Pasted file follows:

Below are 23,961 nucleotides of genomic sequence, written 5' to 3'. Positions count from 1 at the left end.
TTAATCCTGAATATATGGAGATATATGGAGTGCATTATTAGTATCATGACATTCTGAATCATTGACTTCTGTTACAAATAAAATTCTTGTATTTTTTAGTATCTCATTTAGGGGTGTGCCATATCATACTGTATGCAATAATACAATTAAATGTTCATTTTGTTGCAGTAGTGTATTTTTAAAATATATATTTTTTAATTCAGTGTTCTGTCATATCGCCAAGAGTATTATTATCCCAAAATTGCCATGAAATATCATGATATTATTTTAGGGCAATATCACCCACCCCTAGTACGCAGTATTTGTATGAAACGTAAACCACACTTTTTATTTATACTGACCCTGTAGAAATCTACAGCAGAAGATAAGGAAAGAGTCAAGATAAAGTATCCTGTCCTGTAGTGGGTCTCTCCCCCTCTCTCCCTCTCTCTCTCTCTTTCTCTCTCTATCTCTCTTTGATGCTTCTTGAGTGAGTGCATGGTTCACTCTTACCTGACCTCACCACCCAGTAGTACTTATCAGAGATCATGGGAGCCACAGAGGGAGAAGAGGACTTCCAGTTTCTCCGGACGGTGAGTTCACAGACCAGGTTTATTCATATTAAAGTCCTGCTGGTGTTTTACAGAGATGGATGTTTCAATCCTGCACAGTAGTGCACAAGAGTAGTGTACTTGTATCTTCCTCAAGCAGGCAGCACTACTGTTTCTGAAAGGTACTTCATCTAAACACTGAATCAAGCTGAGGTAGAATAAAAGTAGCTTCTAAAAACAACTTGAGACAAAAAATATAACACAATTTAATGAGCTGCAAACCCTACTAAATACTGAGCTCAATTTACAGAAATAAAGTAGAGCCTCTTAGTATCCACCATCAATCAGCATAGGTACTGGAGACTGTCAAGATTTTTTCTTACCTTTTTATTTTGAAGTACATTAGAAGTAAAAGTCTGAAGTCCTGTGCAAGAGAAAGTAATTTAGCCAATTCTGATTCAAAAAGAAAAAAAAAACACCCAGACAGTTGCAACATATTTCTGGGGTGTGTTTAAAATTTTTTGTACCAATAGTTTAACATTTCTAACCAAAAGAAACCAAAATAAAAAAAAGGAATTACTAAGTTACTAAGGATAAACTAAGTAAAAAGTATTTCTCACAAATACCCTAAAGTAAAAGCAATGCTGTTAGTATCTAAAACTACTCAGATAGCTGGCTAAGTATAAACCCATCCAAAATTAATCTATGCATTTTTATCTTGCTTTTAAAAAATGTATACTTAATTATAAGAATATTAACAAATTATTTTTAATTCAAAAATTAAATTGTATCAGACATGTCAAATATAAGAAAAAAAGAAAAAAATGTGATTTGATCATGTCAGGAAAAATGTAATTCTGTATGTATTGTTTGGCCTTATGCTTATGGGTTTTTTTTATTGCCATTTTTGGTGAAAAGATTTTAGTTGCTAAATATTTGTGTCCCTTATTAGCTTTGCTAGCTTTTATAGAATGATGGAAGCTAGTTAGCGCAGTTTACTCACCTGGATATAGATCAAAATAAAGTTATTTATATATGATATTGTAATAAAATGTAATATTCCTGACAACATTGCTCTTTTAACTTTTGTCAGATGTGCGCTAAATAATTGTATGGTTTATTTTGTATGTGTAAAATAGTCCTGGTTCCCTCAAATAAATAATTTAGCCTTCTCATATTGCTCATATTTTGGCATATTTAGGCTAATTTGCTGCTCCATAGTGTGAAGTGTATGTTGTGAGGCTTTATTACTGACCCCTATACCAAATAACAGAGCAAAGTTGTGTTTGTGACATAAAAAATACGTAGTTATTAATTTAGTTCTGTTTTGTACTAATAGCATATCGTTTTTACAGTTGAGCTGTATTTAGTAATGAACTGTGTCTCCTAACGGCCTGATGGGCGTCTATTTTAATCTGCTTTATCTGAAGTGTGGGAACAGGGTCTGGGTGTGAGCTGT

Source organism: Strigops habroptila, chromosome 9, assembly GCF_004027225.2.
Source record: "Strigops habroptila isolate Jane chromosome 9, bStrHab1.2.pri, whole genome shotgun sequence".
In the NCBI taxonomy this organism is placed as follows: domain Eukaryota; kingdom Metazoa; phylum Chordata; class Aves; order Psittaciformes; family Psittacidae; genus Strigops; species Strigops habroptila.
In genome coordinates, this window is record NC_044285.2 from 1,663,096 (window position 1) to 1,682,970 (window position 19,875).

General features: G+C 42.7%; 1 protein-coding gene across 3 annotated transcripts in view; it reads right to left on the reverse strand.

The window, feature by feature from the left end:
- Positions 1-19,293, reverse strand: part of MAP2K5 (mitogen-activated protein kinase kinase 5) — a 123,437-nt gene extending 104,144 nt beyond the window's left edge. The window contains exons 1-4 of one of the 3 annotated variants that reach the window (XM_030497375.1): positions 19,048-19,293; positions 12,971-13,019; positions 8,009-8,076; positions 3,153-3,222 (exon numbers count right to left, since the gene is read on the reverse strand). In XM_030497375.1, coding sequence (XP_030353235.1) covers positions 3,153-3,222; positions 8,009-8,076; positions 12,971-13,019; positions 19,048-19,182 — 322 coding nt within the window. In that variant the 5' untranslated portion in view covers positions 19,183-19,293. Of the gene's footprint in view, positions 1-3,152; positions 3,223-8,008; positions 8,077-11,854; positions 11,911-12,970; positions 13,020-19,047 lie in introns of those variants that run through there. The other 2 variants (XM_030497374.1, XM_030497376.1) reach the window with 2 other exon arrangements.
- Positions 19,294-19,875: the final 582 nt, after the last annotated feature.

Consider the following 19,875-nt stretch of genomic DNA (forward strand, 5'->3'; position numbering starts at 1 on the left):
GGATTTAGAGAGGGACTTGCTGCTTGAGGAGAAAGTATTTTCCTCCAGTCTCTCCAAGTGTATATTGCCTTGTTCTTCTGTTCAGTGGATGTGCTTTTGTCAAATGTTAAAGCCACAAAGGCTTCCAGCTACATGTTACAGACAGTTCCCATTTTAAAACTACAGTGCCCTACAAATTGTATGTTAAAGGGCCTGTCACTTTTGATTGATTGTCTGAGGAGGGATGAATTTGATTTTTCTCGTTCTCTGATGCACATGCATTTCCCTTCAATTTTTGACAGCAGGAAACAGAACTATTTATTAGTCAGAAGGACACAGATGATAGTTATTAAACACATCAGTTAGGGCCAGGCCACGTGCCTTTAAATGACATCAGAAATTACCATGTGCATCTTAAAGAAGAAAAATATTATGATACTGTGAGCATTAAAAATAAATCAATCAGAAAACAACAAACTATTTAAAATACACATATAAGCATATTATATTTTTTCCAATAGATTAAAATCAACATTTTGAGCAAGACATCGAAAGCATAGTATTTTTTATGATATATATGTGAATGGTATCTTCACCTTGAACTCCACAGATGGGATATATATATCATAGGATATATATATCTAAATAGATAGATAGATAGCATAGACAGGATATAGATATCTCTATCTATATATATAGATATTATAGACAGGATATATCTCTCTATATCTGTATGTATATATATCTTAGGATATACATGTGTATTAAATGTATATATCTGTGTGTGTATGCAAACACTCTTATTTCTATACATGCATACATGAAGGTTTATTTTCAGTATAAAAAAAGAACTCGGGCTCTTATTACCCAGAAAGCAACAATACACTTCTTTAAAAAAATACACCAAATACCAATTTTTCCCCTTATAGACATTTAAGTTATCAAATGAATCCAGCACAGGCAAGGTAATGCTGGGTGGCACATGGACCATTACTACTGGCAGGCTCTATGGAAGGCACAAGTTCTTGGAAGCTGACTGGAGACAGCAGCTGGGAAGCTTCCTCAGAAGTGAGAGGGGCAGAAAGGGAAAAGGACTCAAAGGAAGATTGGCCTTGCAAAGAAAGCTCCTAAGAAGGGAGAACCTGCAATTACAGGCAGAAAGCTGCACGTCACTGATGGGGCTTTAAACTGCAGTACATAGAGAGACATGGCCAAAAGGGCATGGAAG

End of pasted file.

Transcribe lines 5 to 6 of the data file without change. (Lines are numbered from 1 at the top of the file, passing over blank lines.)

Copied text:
In the NCBI taxonomy this organism is placed as follows: domain Eukaryota; kingdom Metazoa; phylum Chordata; class Aves; order Psittaciformes; family Psittacidae; genus Strigops; species Strigops habroptila.
In genome coordinates, this window is record NC_044285.2 from 1,663,096 (window position 1) to 1,682,970 (window position 19,875).